The opening of “Forever and a Day,” the first track on James Justin and Company’s latest album Places, starts off with a somber tone through the harmonized opening, “We hit the road; it began some time in May.” It’s a simple line but it sets a scene—independent touring musicians packing the van for yet another long stretch on the road, leaving loved ones behind. The song soon turns into a sunny bluegrass romp and bandleader and main songwriter James Justin Burke starts recounting the euphoric town-by-town affair that comes with engaging audiences in each new location.
It’s a musician’s catch-22, leaving home to chase the dream, and the theme sets up the rest of the album, which unravels like a road diary. Burke sings of navigating scary switchbacks on “Wolf Creek Pass,” mixing it up with fellow Americana artists in “Metal City,” and observing beauty in the mundane “Midwestern Sounds.”
Places is the third proper album for the acoustic trio that continues to find its footing after some geographical transition. Burke and his bandmates (Bailey Horsley on banjo and Tom Propst on upright bass) became established local favorites in the eccentric party town of Folly Beach, S.C., near Charleston. It’s where they recorded the bold 2010 debut Southern Son, So Far, a diverse batch of rootsy tunes with indie rock leanings and an affinity for the high lonesome sound. The effort featured assistance from notable friends: jam rockers Dangermuffin and Band of Horses front man Ben Bridwell, who jumped aboard after a night of tequila-fueled bonding.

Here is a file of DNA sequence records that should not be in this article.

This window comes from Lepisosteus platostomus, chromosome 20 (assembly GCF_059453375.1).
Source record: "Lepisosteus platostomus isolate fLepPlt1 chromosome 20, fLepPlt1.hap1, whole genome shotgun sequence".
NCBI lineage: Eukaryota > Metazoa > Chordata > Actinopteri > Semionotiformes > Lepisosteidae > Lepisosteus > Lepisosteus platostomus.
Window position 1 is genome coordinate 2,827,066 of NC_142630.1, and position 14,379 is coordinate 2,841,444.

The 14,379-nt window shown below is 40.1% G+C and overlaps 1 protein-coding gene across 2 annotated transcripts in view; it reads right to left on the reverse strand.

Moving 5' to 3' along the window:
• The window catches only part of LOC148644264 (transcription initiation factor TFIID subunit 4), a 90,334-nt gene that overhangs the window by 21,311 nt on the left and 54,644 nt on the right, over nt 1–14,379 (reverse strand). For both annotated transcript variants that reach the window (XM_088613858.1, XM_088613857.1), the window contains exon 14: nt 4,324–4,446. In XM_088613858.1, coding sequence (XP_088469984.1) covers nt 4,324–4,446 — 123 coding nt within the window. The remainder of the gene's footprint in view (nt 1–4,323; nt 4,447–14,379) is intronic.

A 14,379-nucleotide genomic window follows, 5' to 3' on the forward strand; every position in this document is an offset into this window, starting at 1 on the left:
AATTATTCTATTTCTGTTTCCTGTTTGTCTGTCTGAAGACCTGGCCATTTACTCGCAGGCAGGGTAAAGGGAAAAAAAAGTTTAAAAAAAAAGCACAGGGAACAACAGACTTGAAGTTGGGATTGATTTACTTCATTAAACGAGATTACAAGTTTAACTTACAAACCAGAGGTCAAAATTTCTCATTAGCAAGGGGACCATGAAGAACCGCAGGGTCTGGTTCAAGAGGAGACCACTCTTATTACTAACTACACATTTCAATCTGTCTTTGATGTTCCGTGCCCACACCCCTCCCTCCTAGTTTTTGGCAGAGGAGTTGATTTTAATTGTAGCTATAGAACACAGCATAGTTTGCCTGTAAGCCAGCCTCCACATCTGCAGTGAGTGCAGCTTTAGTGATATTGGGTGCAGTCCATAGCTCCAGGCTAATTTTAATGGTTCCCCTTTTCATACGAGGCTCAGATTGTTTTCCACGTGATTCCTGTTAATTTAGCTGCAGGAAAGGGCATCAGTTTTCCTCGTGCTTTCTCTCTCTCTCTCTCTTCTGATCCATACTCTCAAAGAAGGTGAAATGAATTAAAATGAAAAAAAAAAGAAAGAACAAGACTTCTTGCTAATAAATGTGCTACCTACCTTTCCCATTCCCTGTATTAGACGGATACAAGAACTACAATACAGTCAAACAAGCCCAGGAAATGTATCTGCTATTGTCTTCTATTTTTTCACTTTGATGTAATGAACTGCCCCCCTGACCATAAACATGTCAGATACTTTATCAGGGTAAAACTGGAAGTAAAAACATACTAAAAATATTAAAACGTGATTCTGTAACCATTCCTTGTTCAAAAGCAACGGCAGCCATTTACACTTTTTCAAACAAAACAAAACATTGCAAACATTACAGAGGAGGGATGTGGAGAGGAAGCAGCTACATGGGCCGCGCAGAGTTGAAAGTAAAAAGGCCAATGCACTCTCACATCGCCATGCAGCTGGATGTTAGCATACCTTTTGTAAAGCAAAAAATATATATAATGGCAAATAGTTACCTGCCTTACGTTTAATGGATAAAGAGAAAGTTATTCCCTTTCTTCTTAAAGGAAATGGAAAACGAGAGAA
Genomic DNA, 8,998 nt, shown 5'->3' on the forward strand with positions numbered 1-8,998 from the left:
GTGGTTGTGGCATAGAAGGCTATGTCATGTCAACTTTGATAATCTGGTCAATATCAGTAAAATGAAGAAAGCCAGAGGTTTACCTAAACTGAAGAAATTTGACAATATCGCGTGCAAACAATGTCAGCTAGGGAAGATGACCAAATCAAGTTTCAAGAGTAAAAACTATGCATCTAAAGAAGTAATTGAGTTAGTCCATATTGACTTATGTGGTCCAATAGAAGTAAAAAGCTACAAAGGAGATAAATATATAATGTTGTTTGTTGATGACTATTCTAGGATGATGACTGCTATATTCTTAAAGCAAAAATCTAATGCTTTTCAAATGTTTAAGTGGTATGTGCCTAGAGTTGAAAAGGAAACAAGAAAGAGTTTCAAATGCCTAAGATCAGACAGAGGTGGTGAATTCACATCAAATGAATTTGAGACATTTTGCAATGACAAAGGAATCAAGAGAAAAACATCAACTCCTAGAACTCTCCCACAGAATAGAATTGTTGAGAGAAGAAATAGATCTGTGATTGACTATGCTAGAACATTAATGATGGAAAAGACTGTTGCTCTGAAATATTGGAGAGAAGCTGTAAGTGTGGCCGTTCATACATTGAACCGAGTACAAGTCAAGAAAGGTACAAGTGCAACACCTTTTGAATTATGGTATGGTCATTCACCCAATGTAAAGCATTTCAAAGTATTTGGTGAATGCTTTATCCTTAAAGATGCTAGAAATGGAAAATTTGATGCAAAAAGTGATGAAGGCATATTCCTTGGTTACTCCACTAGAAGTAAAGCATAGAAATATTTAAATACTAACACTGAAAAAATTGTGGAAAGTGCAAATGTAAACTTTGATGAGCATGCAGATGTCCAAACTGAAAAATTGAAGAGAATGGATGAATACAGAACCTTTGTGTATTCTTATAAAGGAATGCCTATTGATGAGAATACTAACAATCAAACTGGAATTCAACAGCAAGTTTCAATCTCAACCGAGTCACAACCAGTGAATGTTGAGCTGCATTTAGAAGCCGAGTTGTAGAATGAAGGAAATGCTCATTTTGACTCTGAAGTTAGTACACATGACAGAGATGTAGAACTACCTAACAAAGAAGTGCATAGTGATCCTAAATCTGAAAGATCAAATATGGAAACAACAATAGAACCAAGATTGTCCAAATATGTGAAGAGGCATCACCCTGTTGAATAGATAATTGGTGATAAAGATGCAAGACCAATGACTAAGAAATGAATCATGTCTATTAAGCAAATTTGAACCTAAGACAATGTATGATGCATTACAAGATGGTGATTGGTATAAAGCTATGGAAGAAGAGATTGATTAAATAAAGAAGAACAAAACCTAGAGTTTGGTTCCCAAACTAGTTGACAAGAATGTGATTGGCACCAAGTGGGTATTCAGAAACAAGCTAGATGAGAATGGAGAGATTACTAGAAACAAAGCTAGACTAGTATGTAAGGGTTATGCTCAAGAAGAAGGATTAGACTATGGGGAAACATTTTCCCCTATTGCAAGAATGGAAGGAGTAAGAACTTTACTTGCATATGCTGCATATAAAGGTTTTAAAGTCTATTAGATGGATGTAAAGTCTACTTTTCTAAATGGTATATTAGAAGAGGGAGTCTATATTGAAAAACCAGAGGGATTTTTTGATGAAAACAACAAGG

But soon after Burke’s native Virginia came calling, so he gave up his “dream life” at the beach and moved the band to Richmond. He started juggling shows with work on a family farm just north of the Capital City. As the rocky transition coincided with the death of his grandfather it lead to the stormy alt-country set Dark Country.
“We change phases with every album,” Burke explained. “I have to write about what I’m experiencing at the time, so we’ll never make the same album twice.”
That’s apparent on Places, which is the effort closest to the trio’s limited live-show arrangement. What it lacks in extra instrumentation it recovers in the rich melodies and engaging storytelling, delivered through Burke’s casual, rustic tenor. “We only have three people in the band, so we can’t get away with 20-minute jams,” Burke added. “But with Places we’ve realized we have a special thing happening. Writing a good song is the root of everything that we do, and in this case less is more.”
Despite the struggle to leave Folly and an embedded place in the nearby Charleston music scene, Burke said the band has found a dedicated fan base in Richmond. As festival favorites, the band has been steadily gaining momentum on national stages and with a varying sound, they’ve been able to share bills with a wide range of acts, including bluegrass legend Sam Bush, the Infamous Stringdusters, and the Black Lillies. Early this month the group is opening for piano innovator Bruce Hornsby and his band the Noisemakers on August 2 in Wilmington, N.C.
Back on the home front, Burke is now winding down his duties on the farm. He’s moving his family just a smidge east on the map to a house on the Chesapeake Bay. It will be a good place to recapture his relaxed life on the water—when he’s not on the road.
“I wouldn’t say it deterred us from any success, but I would often find myself worrying about the farm when we were on the road,” Burke said. “Now we have a lot more focus.”
Pick & Fish
If casting for bass and picking bluegrass tunes sounds like your idea of a perfect weekend, head down to the Green Bell Bed and Barn in Perry, Ga., near Macon, October 24 to 27. Bass and Grass 6 will feature long days of fishing on the private 100-acre Goose Lake, along with informal concerts and workshops with some of the region’s best string musicians, including Larry Keel, Jeff Mosier, Ralph Roddenberry, Donna Hopkins, and more. It’s a chance for aspiring musicians to learn tricks of the trade from seasoned pros, while soaking in 60 acres of beautiful Georgia countryside during the crisp peak of fall.